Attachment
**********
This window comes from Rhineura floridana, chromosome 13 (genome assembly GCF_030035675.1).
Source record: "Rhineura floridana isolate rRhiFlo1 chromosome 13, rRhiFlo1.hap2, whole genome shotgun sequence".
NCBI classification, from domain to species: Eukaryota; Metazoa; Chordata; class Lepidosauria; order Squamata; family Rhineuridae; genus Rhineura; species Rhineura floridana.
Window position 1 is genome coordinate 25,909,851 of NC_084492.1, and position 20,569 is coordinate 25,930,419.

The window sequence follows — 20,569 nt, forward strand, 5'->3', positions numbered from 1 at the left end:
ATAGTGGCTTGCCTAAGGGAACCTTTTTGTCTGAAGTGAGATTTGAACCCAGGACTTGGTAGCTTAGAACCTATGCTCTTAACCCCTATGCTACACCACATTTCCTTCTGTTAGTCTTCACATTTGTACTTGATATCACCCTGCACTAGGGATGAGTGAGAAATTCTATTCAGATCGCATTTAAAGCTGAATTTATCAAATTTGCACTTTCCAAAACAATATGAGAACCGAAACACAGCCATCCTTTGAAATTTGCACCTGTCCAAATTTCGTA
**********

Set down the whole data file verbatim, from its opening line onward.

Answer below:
This window comes from Rhineura floridana, chromosome 13 (genome assembly GCF_030035675.1).
Source record: "Rhineura floridana isolate rRhiFlo1 chromosome 13, rRhiFlo1.hap2, whole genome shotgun sequence".
NCBI classification, from domain to species: Eukaryota; Metazoa; Chordata; class Lepidosauria; order Squamata; family Rhineuridae; genus Rhineura; species Rhineura floridana.
Window position 1 is genome coordinate 25,909,851 of NC_084492.1, and position 20,569 is coordinate 25,930,419.

The window sequence follows — 20,569 nt, forward strand, 5'->3', positions numbered from 1 at the left end:
ATAGTGGCTTGCCTAAGGGAACCTTTTTGTCTGAAGTGAGATTTGAACCCAGGACTTGGTAGCTTAGAACCTATGCTCTTAACCCCTATGCTACACCACATTTCCTTCTGTTAGTCTTCACATTTGTACTTGATATCACCCTGCACTAGGGATGAGTGAGAAATTCTATTCAGATCGCATTTAAAGCTGAATTTATCAAATTTGCACTTTCCAAAACAATATGAGAACCGAAACACAGCCATCCTTTGAAATTTGCACCTGTCCAAATTTCGTA